But poker players are good at this stuff, and I was good at poker. And by any objective standard of rationality, I suck at thinking clearly about data. So you almost certainly do too.
That means, whether you’re assessing hard numbers, case studies, stories or feelings, you’ve probably made lots of errors in reaching the conclusions you hold dear.
And if you thought more clearly about that data, you might find a lot of room for improvement.
So, what’s the solution?
The solution is not to ‘unbias’ yourself. Behavioural scientists have shown that these errors in thinking aren’t quirks we can easily overcome. They’re the product of millions of years of evolution.
Learning all the names of your favourite biases won’t help much either. Turns out, even the behavioural scientists studying this stuff are seeing a lot of jesus in their toast — meta studies have shown that a majority of their findings can’t be replicated.
What I’ve seen in everyone who’s good at this is a certain mindset:
- Humble: They recognise their own fallibility and are prepared to be wrong — a lot. Even if they’re confident in their abilities relative to others, they recognise their limits vs. a complex world.
- Curious: They reflect on their bias, play devil’s advocate with themselves, and really listen to alternative perspectives.
- Proactive: They ask the difficult question, even when everyone else feels clear. They test their hypotheses, even if unravelling the clarity they’ve built up would be painful.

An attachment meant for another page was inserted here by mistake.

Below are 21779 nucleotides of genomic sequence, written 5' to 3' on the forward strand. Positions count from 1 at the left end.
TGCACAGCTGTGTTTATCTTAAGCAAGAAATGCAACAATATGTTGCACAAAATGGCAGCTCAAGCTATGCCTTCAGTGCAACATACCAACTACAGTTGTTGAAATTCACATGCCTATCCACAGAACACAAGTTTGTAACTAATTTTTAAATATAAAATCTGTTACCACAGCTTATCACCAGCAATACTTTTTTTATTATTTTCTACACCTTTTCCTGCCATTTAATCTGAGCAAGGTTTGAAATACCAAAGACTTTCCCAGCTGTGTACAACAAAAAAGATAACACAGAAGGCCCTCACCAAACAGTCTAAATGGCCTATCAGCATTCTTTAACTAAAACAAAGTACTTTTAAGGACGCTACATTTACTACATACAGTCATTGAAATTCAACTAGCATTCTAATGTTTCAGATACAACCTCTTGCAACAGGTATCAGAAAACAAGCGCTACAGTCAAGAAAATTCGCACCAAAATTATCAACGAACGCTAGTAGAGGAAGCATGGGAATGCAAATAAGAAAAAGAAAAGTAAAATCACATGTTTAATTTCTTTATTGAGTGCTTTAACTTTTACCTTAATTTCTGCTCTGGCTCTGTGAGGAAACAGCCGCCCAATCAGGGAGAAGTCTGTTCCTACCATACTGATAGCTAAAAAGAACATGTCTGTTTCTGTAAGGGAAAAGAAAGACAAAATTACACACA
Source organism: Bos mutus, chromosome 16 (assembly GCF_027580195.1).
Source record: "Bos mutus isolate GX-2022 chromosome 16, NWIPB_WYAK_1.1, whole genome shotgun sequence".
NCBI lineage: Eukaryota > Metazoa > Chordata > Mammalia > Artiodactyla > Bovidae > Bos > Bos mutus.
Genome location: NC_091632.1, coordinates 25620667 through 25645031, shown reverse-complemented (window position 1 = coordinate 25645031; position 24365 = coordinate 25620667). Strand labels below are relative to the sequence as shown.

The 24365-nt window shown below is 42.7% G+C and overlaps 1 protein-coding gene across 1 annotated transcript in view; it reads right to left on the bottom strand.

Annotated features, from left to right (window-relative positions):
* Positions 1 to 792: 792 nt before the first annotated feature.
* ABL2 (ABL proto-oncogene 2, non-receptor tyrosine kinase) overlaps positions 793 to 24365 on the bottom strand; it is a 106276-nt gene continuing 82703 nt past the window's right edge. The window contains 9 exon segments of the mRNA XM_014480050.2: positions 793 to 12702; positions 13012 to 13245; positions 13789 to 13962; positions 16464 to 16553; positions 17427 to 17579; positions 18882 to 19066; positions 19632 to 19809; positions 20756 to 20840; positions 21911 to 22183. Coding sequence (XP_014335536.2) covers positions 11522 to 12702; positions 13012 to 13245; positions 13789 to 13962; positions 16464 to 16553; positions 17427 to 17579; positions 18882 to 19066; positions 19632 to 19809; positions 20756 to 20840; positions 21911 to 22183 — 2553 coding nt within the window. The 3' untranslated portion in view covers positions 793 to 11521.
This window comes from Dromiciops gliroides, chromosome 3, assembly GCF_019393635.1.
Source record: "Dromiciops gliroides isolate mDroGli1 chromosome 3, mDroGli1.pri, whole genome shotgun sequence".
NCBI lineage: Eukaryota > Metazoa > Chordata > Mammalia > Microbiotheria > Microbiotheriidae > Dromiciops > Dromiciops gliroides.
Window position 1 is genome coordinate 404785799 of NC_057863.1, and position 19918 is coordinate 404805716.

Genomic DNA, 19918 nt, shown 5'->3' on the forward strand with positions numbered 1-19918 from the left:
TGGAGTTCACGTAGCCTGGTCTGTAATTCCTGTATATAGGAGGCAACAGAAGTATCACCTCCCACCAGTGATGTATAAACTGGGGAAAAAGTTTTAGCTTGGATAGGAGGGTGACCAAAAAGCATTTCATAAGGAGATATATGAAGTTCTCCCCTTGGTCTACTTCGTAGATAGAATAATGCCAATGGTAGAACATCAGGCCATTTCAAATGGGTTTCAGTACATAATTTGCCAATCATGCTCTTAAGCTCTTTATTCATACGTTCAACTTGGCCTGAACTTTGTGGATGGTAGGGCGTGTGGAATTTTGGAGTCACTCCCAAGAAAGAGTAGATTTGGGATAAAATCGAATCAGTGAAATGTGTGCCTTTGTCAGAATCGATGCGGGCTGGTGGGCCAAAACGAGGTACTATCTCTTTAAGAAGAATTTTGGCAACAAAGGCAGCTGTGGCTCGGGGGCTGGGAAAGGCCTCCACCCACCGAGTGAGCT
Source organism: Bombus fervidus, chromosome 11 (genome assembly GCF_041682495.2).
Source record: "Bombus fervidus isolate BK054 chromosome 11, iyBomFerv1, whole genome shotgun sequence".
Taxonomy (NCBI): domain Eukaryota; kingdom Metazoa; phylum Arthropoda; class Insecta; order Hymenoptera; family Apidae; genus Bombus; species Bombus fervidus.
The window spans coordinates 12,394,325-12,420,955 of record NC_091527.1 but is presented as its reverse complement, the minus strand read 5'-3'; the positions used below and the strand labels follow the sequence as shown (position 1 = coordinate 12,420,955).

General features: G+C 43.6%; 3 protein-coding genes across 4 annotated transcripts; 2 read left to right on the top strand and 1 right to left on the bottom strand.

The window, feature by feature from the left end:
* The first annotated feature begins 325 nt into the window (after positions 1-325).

In Phil Tetlock’s research into expert judgement and forecasting, he identifies similar traits outside the bubble of poker too. As he says, these people treat their beliefs as “hypotheses to be tested, not treasures to be protected”.
With the right mindset, these clearer thinkers then practice interventions that help them limit the impact of their bias. The biases don’t go away. But, with enough practice, the interventions can slowly but surely become automatic too.
In poker, these habits emerged for us:
- Question your questions, before you ask them: What other questions could you ask? What will your data not tell you? Make limitations explicit or else they’ll disappear from later discussion.
- Make proper predictions, before collecting data: When you’re wrong in a way that can’t be ignored, it’s much harder to rationalise away conflicting evidence and keep your current understanding intact. And it’s the best feedback you’ll get to help you learn.
- Always ask; is this just JesusToastFace? Your brain is a machine for jumping to conclusions, so question it’s outputs. Do you have sufficient data to make any meaningful conclusion? Does your story stand up to scrutiny? Where practical, test your hypothesis in a rigorous way, however right it feels.
- Be social and talk about bias: it’s much easier to spot bias in others. So share stories about your own bias and try to make it a safe thing to talk about in your team.
What works for you will depend on your context. So cast your net widely for inspiration (Tetlock’s Superforecasters is a great place to start) and start experimenting.
In all, there’s no shortcut. It’s like building any other skill — practice, reflect, learn. The good news is that you don’t need any fancy technical expertise. Just a willingness to make mistakes and learn from them.
The world needs more statistical thinkers. So get started :)